German Chancellor Angela Merkel said after a phone call with Barack Obama on Wednesday night that she believed the U.S. president took Germany’s concern over reported U.S. spying very seriously, and she hoped coming talks would bring answers.
Obama sought to allay the anger in Germany and other European allies in his call with Merkel, during which the chancellor said she made clear to him spying was not what she expected from countries considered friends.
They agreed to high level bilateral talks, in addition to planned talks between the European Union and the United States, to investigate reports that Washington spied on European allies.
German Interior Minister Hans-Peter Friedrich will travel to the United States at the end of next week, a spokesman said.
The reports came to light amid the imbroglio over former U.S. spy agency contractor Edward Snowden, who leaked details of surveillance activities by Washington.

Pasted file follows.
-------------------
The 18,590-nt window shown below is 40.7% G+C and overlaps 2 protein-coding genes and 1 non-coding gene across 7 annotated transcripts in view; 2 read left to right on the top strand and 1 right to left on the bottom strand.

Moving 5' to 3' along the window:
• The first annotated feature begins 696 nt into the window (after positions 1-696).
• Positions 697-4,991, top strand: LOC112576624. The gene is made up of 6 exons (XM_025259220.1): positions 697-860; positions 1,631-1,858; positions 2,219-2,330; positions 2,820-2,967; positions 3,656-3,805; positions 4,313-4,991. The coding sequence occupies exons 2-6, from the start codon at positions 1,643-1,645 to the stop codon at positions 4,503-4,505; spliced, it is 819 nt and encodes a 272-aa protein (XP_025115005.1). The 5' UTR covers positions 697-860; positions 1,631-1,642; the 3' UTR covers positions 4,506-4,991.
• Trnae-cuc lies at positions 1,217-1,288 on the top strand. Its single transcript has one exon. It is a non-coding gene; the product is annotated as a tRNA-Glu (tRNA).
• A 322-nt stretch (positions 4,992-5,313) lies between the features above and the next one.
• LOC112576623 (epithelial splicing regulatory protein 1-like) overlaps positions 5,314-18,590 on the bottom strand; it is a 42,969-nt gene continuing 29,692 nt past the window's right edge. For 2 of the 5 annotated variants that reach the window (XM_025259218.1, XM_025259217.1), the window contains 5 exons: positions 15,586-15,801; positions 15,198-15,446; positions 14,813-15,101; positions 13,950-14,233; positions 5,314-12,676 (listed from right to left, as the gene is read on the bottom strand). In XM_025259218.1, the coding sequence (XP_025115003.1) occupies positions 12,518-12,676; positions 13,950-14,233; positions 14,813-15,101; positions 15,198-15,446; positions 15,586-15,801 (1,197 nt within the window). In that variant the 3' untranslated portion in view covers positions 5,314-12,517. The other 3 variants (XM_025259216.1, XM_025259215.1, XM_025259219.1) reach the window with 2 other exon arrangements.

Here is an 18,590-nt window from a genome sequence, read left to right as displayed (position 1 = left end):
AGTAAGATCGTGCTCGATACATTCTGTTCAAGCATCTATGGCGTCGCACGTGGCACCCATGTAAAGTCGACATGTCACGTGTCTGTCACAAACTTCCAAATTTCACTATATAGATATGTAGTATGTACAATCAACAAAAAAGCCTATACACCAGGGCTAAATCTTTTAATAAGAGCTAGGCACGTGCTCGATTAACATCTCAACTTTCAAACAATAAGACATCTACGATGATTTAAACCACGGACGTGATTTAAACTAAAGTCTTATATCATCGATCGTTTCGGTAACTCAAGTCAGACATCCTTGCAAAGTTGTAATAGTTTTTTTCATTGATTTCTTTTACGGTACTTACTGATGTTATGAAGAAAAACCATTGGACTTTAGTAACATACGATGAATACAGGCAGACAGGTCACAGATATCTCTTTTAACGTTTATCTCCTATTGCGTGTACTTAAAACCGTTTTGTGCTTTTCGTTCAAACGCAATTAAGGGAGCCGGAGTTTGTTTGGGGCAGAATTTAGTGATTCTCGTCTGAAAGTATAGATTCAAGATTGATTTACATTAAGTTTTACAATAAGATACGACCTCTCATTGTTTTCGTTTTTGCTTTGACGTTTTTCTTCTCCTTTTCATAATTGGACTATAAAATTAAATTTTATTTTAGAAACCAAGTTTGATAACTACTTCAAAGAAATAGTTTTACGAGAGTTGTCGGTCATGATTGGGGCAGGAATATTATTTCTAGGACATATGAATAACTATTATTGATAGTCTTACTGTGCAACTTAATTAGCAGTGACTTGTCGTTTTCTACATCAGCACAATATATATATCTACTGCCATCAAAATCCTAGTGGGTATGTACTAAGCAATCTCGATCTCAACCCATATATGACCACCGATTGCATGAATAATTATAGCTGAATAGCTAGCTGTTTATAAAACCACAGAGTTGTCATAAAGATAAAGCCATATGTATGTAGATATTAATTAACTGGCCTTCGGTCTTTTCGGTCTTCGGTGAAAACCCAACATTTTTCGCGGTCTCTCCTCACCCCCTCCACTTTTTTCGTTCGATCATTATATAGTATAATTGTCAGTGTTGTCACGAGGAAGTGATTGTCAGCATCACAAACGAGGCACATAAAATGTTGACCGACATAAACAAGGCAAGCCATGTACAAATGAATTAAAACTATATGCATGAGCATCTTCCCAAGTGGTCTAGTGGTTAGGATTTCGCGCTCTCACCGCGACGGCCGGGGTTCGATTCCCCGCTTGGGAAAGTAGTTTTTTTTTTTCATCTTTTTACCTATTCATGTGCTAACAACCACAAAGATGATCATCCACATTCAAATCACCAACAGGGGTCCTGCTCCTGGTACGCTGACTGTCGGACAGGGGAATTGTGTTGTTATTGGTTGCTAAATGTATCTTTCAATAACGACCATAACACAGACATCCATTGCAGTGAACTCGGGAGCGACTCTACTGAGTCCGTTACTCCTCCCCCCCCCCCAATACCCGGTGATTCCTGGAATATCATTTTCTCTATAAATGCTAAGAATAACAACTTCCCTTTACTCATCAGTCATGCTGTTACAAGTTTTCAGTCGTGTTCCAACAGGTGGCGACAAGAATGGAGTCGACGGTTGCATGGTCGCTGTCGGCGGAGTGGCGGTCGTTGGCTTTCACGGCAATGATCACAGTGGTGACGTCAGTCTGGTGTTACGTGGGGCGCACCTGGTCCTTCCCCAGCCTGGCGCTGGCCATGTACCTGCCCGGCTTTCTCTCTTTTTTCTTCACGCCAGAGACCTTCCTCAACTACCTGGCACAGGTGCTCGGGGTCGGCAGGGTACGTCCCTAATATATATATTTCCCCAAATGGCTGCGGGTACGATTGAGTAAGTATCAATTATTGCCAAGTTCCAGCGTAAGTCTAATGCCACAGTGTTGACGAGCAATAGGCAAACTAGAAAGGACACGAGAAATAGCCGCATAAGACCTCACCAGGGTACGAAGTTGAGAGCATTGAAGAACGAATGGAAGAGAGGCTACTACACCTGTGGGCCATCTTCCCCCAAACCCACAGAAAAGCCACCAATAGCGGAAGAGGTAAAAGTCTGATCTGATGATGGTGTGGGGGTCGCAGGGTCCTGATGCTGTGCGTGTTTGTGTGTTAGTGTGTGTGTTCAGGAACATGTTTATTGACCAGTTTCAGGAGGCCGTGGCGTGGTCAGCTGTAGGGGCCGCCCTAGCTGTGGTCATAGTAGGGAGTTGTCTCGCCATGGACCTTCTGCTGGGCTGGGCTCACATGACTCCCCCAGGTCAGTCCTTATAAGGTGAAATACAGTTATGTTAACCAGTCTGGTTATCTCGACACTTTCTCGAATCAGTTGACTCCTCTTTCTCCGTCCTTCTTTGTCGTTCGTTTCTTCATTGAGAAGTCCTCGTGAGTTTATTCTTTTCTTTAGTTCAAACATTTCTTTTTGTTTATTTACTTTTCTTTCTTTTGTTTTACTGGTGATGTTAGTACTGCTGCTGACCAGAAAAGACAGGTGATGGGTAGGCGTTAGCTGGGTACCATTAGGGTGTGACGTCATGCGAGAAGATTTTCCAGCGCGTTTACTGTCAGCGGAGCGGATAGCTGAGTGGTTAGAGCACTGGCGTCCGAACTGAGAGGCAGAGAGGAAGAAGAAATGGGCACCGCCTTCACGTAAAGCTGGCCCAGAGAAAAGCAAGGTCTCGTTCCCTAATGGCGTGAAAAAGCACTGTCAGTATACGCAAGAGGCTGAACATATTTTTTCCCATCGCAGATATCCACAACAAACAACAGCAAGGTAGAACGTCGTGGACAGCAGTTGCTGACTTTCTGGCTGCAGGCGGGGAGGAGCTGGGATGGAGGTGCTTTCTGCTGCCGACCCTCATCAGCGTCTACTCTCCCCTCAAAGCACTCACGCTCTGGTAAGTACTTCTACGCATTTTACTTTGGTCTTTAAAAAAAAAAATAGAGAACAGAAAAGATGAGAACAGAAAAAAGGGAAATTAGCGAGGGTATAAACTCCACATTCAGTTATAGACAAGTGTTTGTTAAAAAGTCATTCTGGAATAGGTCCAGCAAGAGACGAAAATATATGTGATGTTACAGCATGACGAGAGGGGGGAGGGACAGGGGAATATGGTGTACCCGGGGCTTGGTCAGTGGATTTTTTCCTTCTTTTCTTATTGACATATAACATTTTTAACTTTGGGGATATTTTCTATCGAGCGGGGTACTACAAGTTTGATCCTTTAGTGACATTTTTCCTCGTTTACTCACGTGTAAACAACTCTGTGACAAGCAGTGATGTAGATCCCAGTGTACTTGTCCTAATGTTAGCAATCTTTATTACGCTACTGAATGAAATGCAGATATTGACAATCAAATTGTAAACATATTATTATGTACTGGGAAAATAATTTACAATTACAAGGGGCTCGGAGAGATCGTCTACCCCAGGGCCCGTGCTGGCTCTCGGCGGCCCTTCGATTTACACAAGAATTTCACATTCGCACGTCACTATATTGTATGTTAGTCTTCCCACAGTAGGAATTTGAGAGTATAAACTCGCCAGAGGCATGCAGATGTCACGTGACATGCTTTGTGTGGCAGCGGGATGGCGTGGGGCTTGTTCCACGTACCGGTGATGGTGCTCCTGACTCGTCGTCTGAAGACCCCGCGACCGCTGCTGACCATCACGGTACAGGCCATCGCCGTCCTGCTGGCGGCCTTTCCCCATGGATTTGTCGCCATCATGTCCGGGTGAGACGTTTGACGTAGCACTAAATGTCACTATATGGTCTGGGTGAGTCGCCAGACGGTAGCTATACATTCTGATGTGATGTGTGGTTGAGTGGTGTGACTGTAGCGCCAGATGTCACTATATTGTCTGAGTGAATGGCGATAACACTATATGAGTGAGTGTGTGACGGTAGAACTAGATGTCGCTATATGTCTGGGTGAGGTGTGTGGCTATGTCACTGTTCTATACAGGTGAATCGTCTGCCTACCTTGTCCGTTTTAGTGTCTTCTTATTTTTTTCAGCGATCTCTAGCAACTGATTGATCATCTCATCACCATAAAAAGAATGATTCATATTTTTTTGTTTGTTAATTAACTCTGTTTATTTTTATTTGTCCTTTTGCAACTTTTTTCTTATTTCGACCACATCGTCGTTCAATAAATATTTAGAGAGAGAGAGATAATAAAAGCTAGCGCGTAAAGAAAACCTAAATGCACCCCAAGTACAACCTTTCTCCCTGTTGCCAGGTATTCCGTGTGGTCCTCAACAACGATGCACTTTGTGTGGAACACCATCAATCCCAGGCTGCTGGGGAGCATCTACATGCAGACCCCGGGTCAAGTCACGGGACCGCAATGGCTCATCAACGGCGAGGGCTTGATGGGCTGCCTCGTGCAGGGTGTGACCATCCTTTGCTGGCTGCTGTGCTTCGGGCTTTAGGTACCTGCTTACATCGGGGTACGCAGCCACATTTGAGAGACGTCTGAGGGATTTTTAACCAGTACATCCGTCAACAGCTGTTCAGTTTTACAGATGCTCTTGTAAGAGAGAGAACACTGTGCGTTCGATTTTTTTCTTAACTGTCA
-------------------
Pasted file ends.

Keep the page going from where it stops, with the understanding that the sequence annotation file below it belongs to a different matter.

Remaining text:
He is currently in limbo in a transit area of Moscow’s airport as the United States pressures Moscow to expel him home.
“I want to see the facts established,” Merkel said on Thursday during a press conference in Berlin. “I hope to gain information and draw important conclusions.”
She added: “I made clear spying on institutions within the European Union is not how we would expect those we consider friends to treat us. We are no longer in the Cold War.”
Her comments come at the same time as a poll, published by ARD-DeutschlandTrend, showing only 49 percent of Germans consider the Americans trustworthy partners in the wake of the row – a low not seen since the presidency of George W. Bush – and down from a previous level of 65 percent.
In a statement, the White House said Obama assured Merkel the United States took the concerns seriously and officials would discuss intelligence and privacy issues as early as July 8.